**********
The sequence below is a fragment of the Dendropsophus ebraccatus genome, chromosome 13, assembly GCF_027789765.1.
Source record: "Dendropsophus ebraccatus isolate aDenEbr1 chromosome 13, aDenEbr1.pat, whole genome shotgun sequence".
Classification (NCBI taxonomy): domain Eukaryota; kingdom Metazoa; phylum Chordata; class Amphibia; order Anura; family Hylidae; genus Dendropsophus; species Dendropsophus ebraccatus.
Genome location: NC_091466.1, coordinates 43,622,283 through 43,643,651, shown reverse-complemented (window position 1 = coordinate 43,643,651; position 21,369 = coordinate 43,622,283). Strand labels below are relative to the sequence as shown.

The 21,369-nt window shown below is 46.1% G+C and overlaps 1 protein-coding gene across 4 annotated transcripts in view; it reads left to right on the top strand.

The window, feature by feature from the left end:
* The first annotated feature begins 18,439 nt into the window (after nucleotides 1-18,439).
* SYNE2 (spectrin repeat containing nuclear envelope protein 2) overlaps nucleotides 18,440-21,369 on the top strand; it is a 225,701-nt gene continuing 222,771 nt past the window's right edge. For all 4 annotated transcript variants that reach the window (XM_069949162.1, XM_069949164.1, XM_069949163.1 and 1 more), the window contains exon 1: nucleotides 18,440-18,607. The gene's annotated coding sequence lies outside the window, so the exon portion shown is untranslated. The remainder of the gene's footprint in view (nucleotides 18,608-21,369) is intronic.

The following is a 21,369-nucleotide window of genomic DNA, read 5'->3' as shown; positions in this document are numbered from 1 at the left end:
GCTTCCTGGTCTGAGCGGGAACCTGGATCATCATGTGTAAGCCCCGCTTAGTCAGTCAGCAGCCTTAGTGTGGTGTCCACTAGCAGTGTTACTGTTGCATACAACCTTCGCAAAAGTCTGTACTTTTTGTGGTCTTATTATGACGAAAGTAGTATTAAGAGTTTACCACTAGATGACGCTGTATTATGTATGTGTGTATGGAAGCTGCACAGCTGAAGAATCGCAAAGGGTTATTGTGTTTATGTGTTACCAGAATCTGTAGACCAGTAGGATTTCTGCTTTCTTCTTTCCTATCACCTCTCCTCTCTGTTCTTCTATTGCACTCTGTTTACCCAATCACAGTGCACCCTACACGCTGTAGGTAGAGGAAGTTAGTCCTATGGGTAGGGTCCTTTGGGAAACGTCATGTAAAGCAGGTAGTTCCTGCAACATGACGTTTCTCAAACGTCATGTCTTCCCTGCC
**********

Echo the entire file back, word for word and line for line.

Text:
The sequence below is a fragment of the Dendropsophus ebraccatus genome, chromosome 13, assembly GCF_027789765.1.
Source record: "Dendropsophus ebraccatus isolate aDenEbr1 chromosome 13, aDenEbr1.pat, whole genome shotgun sequence".
Classification (NCBI taxonomy): domain Eukaryota; kingdom Metazoa; phylum Chordata; class Amphibia; order Anura; family Hylidae; genus Dendropsophus; species Dendropsophus ebraccatus.
Genome location: NC_091466.1, coordinates 43,622,283 through 43,643,651, shown reverse-complemented (window position 1 = coordinate 43,643,651; position 21,369 = coordinate 43,622,283). Strand labels below are relative to the sequence as shown.

The 21,369-nt window shown below is 46.1% G+C and overlaps 1 protein-coding gene across 4 annotated transcripts in view; it reads left to right on the top strand.

The window, feature by feature from the left end:
* The first annotated feature begins 18,439 nt into the window (after nucleotides 1-18,439).
* SYNE2 (spectrin repeat containing nuclear envelope protein 2) overlaps nucleotides 18,440-21,369 on the top strand; it is a 225,701-nt gene continuing 222,771 nt past the window's right edge. For all 4 annotated transcript variants that reach the window (XM_069949162.1, XM_069949164.1, XM_069949163.1 and 1 more), the window contains exon 1: nucleotides 18,440-18,607. The gene's annotated coding sequence lies outside the window, so the exon portion shown is untranslated. The remainder of the gene's footprint in view (nucleotides 18,608-21,369) is intronic.

The following is a 21,369-nucleotide window of genomic DNA, read 5'->3' as shown; positions in this document are numbered from 1 at the left end:
GCTTCCTGGTCTGAGCGGGAACCTGGATCATCATGTGTAAGCCCCGCTTAGTCAGTCAGCAGCCTTAGTGTGGTGTCCACTAGCAGTGTTACTGTTGCATACAACCTTCGCAAAAGTCTGTACTTTTTGTGGTCTTATTATGACGAAAGTAGTATTAAGAGTTTACCACTAGATGACGCTGTATTATGTATGTGTGTATGGAAGCTGCACAGCTGAAGAATCGCAAAGGGTTATTGTGTTTATGTGTTACCAGAATCTGTAGACCAGTAGGATTTCTGCTTTCTTCTTTCCTATCACCTCTCCTCTCTGTTCTTCTATTGCACTCTGTTTACCCAATCACAGTGCACCCTACACGCTGTAGGTAGAGGAAGTTAGTCCTATGGGTAGGGTCCTTTGGGAAACGTCATGTAAAGCAGGTAGTTCCTGCAACATGACGTTTCTCAAACGTCATGTCTTCCCTGCC